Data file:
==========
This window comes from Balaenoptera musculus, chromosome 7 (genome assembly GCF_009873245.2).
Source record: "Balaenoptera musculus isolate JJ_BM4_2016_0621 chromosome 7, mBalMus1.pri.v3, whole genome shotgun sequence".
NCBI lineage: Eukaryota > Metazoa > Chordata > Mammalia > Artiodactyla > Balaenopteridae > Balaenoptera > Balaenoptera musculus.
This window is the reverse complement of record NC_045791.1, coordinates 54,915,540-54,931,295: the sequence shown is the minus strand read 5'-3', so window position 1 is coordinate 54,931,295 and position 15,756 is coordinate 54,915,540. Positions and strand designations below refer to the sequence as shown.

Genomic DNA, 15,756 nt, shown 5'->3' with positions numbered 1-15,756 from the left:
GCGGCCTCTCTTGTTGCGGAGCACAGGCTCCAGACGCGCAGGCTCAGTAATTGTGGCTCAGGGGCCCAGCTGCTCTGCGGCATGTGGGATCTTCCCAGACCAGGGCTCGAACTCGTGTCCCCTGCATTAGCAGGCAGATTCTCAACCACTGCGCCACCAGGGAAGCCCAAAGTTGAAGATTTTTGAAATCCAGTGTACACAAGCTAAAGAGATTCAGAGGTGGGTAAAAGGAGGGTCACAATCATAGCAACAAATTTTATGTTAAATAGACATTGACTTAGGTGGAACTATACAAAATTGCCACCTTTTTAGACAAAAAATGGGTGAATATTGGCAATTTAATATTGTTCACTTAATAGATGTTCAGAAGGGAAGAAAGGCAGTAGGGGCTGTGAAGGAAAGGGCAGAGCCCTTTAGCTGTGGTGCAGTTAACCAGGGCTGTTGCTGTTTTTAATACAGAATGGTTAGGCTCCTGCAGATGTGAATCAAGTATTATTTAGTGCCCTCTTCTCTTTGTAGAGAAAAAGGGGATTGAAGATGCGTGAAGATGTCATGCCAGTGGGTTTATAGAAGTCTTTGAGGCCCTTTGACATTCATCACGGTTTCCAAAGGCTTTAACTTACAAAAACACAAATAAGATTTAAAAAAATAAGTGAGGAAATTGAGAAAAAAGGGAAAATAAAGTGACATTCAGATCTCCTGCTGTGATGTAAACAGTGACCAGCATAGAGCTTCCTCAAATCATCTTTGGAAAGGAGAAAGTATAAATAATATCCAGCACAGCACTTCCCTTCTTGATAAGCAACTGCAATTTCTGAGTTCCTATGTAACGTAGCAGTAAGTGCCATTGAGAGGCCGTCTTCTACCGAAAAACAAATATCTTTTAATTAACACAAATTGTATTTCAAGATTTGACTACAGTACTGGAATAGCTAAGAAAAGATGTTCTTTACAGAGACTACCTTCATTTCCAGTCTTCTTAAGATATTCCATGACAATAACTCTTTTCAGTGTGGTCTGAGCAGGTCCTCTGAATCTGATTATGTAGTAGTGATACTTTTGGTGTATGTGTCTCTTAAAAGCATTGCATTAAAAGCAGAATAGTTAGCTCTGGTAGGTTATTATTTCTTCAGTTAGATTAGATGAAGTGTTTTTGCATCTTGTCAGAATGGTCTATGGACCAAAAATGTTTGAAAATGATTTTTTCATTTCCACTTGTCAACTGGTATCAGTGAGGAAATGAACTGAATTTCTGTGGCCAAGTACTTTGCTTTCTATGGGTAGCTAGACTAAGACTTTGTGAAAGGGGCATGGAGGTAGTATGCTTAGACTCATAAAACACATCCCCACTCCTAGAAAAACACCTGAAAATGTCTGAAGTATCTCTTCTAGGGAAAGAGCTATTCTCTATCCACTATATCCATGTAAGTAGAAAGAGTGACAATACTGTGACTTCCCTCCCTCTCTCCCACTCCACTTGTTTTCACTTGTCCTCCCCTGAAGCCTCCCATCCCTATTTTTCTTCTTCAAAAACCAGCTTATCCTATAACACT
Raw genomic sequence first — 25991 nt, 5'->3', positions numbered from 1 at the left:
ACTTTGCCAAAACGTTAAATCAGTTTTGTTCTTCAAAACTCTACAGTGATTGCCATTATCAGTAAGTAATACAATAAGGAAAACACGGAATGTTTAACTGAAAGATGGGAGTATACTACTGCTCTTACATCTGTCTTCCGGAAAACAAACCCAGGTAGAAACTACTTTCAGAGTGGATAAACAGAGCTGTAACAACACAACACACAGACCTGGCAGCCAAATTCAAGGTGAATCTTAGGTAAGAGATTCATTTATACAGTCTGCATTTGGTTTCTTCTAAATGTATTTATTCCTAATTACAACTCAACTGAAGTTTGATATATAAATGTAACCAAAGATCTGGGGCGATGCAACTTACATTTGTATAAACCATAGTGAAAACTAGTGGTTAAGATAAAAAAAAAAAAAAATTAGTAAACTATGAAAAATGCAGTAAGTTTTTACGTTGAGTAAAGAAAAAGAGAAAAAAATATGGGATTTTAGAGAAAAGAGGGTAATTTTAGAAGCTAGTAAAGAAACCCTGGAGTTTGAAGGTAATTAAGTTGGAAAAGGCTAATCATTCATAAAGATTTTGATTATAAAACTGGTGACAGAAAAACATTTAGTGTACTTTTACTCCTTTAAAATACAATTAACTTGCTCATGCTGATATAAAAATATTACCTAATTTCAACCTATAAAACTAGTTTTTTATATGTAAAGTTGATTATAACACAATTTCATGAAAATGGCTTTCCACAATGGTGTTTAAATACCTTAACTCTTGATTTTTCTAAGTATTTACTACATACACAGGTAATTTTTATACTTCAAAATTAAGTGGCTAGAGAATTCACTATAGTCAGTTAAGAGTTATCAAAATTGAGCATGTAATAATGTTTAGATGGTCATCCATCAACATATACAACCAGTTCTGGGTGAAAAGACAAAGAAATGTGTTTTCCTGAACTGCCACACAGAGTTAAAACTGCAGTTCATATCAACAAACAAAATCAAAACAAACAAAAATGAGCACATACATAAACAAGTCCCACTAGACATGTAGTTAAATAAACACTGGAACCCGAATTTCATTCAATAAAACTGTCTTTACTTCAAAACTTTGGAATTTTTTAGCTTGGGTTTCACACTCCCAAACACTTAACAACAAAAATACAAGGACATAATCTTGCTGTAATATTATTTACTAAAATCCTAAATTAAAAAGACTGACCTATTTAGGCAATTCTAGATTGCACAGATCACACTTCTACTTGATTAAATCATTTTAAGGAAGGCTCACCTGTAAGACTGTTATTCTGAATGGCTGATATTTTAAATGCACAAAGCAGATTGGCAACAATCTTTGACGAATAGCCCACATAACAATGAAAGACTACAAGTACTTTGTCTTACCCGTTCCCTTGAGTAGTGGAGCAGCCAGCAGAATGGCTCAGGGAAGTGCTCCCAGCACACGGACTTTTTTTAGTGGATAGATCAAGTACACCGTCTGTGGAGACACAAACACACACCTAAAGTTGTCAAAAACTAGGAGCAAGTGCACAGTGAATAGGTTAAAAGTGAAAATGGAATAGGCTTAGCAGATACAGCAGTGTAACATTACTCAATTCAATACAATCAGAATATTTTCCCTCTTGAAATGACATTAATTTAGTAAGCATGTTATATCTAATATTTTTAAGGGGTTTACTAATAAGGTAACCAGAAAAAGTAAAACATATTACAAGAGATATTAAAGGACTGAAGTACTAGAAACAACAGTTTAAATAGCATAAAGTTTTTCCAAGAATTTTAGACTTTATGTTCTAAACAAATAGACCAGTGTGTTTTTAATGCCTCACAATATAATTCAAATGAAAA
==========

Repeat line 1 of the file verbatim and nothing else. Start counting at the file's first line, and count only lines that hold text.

This window comes from Balaenoptera musculus, chromosome 7 (genome assembly GCF_009873245.2).